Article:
Fraudsters buy or rent corpses to claim funeral cover
SA life insurers thwart R1.06bn worth of fraudulent and dishonest claims
Rampant fraud remains a challenge for SA life insurers, which detected 3,708 fraudulent and dishonest claims to the value of R1.06bn in 2018.
Reports from the forensic departments of life insurers show that buying and renting dead bodies for the purpose of obtaining fraudulent death certificates is a popular modus operandi among insurance fraudsters.
Statistics released this week by the Association for Savings and Investment SA (Asisa) show that rampant fraud remains a challenge for SA life insurers, which detected 3,708 fraudulent and dishonest claims to the value of R1.06bn in 2018.
Donovan Herman, convener of Asisa’s claims standing committee, says most of the fraudulent activity in 2018 took place in the funeral insurance space.
Herman says funeral policies do not require blood tests and medical examinations and are designed to pay out quickly and without hassle when an insured family member dies.
“Unfortunately, this makes it tempting for criminals and dishonest individuals to take out funeral cover for people who do not exist with the intention of later submitting claims using death certificates issued for dead bodies rented or bought for the purpose of committing fraud.”
According to the stats, life insurers rejected 1,915 funeral claims worth R176.4m in 2018, of which 1,127 were found to involve fraudulent documentation. Another 156 fraudulent claims showed syndicate involvement, and in seven cases beneficiaries were found to have caused the death of the policyholder.
Fraud was also the biggest reason for declining death claims, with fraud detected in 481 of the 698 irregular death claims worth R417.3m. Seven cases involved syndicate fraud and another 15 dishonesty by financial advisers. A further 195 claims were declined due to misrepresentation and/or material non-disclosure.
Misrepresentation and non-disclosure
Despite a significant decrease in misrepresentation and non-disclosure across all long-term insurance categories in 2017/2018, it was by far the biggest reason for disability claims being declined in 2018. Out of the 530 disability claims worth R463.9m not paid, 463 were rejected due to misrepresentation or material non-disclosure.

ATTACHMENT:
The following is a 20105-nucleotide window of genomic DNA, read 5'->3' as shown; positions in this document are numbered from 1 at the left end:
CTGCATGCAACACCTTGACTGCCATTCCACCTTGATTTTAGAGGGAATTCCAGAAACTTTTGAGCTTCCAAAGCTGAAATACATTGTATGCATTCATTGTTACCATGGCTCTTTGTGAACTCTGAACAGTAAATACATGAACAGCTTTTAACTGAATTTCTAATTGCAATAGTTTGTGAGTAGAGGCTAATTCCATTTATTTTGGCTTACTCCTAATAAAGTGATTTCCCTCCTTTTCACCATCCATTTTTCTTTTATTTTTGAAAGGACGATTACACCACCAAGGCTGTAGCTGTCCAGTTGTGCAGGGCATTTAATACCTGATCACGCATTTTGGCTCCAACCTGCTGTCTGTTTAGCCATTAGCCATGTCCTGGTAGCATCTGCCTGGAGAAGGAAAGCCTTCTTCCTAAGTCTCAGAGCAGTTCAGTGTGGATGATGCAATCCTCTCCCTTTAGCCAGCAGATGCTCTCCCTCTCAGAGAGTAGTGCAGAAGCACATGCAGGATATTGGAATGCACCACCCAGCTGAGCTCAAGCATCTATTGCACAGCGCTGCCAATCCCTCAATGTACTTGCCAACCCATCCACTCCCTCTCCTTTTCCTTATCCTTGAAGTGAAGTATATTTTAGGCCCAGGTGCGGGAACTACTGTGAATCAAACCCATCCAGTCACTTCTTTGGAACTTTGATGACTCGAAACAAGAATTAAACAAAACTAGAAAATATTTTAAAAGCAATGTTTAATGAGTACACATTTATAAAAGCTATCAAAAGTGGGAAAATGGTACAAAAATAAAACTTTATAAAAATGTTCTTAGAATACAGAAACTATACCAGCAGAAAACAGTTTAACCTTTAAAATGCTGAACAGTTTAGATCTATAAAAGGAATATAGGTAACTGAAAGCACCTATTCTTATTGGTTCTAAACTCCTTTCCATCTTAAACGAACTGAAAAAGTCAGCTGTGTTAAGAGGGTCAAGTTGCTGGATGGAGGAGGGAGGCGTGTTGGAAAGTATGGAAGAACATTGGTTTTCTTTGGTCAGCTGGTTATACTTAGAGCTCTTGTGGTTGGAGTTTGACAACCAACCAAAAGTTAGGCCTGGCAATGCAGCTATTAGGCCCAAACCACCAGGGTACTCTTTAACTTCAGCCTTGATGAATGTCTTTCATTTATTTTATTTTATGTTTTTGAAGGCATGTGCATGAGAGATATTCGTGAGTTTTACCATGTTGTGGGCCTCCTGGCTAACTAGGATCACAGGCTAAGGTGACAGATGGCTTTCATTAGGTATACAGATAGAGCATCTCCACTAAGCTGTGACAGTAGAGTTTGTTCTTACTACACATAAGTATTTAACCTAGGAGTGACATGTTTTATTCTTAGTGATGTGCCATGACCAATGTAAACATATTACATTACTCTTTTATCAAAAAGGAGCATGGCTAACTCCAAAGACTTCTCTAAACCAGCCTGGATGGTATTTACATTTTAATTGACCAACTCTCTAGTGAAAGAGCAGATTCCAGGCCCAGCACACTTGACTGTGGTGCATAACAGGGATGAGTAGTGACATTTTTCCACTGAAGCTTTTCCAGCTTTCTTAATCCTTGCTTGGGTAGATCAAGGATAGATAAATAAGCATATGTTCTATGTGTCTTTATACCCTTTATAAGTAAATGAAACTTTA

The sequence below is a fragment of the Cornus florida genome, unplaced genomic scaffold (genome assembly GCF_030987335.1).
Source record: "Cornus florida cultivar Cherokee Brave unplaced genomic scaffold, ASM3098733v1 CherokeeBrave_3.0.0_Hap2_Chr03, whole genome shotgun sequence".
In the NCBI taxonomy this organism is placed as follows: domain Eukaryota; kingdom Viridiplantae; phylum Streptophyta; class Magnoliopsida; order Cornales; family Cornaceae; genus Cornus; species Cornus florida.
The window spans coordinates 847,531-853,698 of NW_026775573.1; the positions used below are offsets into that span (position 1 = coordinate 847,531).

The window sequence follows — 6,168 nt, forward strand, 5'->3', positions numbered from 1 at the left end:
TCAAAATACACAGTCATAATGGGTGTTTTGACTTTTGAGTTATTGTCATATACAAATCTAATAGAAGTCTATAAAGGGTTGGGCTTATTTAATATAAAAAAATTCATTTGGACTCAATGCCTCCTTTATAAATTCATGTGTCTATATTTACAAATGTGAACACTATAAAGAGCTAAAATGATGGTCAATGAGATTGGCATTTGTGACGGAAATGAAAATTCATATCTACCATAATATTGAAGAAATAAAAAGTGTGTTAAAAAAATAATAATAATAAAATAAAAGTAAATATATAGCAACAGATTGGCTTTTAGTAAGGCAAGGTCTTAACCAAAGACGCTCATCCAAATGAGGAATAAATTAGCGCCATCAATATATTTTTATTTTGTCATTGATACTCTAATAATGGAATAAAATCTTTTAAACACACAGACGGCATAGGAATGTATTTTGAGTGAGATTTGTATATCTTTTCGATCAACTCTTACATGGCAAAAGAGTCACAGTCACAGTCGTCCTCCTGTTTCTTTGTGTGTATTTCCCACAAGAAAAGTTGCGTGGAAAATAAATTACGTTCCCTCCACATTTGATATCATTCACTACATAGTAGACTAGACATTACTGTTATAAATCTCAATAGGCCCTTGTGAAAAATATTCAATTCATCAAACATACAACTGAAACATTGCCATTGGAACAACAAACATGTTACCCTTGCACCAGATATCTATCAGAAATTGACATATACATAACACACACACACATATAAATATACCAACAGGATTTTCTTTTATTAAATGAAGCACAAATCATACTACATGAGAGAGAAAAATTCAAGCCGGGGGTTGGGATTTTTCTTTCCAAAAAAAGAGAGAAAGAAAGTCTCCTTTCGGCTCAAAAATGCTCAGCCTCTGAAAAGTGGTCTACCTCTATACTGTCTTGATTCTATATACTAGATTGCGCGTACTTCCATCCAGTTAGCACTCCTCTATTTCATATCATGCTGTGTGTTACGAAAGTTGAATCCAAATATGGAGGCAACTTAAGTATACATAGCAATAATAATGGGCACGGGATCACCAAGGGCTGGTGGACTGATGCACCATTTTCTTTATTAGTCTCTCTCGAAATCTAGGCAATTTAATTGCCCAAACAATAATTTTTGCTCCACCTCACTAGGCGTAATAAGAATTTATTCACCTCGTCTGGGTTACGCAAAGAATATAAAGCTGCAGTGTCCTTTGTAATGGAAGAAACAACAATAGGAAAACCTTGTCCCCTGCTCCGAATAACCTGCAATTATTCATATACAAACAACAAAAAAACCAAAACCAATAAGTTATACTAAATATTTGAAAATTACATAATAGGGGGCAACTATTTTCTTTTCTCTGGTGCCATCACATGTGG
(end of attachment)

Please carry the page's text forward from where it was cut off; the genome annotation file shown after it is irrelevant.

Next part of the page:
Misrepresentation occurs when a policyholder deliberately provides misleading information to a life insurer; while material non-disclosure refers to the failure of policyholders to disclose important information about a medical condition or lifestyle. Herman says some policyholders do not disclose existing health conditions with the aim of securing lower premiums.
Fraudulent and dishonest claims against hospital cash plans continued to show a decline in 2018. A total of 519 claims worth R3.2m were declined compared to 989 claims worth R6.1m rejected in 2017.
On retrenchment benefit claims — which saw a significant dip from 126 in 2017 to 46 in 2018 in dishonest and fraudulent claims — life insurers declined 39 claims due to misrepresentation and non-disclosure, and seven due to fraud.
Herman says that while life insurers are frequently accused by the public of trying to avoid paying claims, the numbers tell a different story. In 2018, life insurers paid 99.3% of claims made against fully underwritten individual life policies alone. This amounts to R15.1bn paid out.
He says life insurers owe it to honest policyholders to protect the integrity of the long-term insurance model by preventing fraud and dishonesty. “If we allow fraudulent and dishonest claims, honest policyholders will ultimately end up footing the bill through higher premiums driven by untenable claims rates.”
Policy applicants are compelled by law to disclose all information likely to influence the judgment of the insurer when determining appropriate policy terms and premiums.
Information generally regarded as material includes medical history, state of health, family history, and lifestyle. Herman says that only when all the facts are disclosed honestly by the applicant is the insurer able to set premiums that are appropriate for a certain level of risk, thereby ensuring that every person pays a fair premium without subsidising someone less healthy.